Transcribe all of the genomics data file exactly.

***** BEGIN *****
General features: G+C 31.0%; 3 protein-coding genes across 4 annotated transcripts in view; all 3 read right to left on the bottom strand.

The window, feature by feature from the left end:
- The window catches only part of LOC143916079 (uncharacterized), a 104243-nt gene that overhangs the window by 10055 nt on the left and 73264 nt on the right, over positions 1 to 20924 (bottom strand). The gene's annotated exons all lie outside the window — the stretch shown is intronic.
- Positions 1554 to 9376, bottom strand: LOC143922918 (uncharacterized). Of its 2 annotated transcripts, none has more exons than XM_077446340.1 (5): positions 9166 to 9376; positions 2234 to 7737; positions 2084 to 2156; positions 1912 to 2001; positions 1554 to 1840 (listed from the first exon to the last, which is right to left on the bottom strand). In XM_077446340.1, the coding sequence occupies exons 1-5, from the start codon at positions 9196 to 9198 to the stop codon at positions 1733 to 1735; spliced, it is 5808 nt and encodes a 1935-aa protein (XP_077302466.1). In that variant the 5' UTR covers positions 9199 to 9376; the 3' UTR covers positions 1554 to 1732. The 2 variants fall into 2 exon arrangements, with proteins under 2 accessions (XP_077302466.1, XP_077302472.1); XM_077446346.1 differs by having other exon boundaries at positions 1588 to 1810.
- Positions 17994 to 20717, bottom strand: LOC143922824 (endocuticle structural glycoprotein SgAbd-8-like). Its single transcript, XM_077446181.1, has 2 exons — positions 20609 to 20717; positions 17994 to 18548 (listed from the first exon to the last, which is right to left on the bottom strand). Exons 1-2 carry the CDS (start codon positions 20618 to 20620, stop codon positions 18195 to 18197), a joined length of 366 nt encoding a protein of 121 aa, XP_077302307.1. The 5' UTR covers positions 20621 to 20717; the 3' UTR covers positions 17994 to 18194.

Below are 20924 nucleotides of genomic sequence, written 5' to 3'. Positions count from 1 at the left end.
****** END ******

General features: G+C 31.0%; 3 protein-coding genes across 4 annotated transcripts in view; all 3 read right to left on the bottom strand.

The window, feature by feature from the left end:
- The window catches only part of LOC143916079 (uncharacterized), a 104243-nt gene that overhangs the window by 10055 nt on the left and 73264 nt on the right, over positions 1 to 20924 (bottom strand). The gene's annotated exons all lie outside the window — the stretch shown is intronic.
- Positions 1554 to 9376, bottom strand: LOC143922918 (uncharacterized). Of its 2 annotated transcripts, none has more exons than XM_077446340.1 (5): positions 9166 to 9376; positions 2234 to 7737; positions 2084 to 2156; positions 1912 to 2001; positions 1554 to 1840 (listed from the first exon to the last, which is right to left on the bottom strand). In XM_077446340.1, the coding sequence occupies exons 1-5, from the start codon at positions 9196 to 9198 to the stop codon at positions 1733 to 1735; spliced, it is 5808 nt and encodes a 1935-aa protein (XP_077302466.1). In that variant the 5' UTR covers positions 9199 to 9376; the 3' UTR covers positions 1554 to 1732. The 2 variants fall into 2 exon arrangements, with proteins under 2 accessions (XP_077302466.1, XP_077302472.1); XM_077446346.1 differs by having other exon boundaries at positions 1588 to 1810.
- Positions 17994 to 20717, bottom strand: LOC143922824 (endocuticle structural glycoprotein SgAbd-8-like). Its single transcript, XM_077446181.1, has 2 exons — positions 20609 to 20717; positions 17994 to 18548 (listed from the first exon to the last, which is right to left on the bottom strand). Exons 1-2 carry the CDS (start codon positions 20618 to 20620, stop codon positions 18195 to 18197), a joined length of 366 nt encoding a protein of 121 aa, XP_077302307.1. The 5' UTR covers positions 20621 to 20717; the 3' UTR covers positions 17994 to 18194.

Below are 20924 nucleotides of genomic sequence, written 5' to 3'. Positions count from 1 at the left end.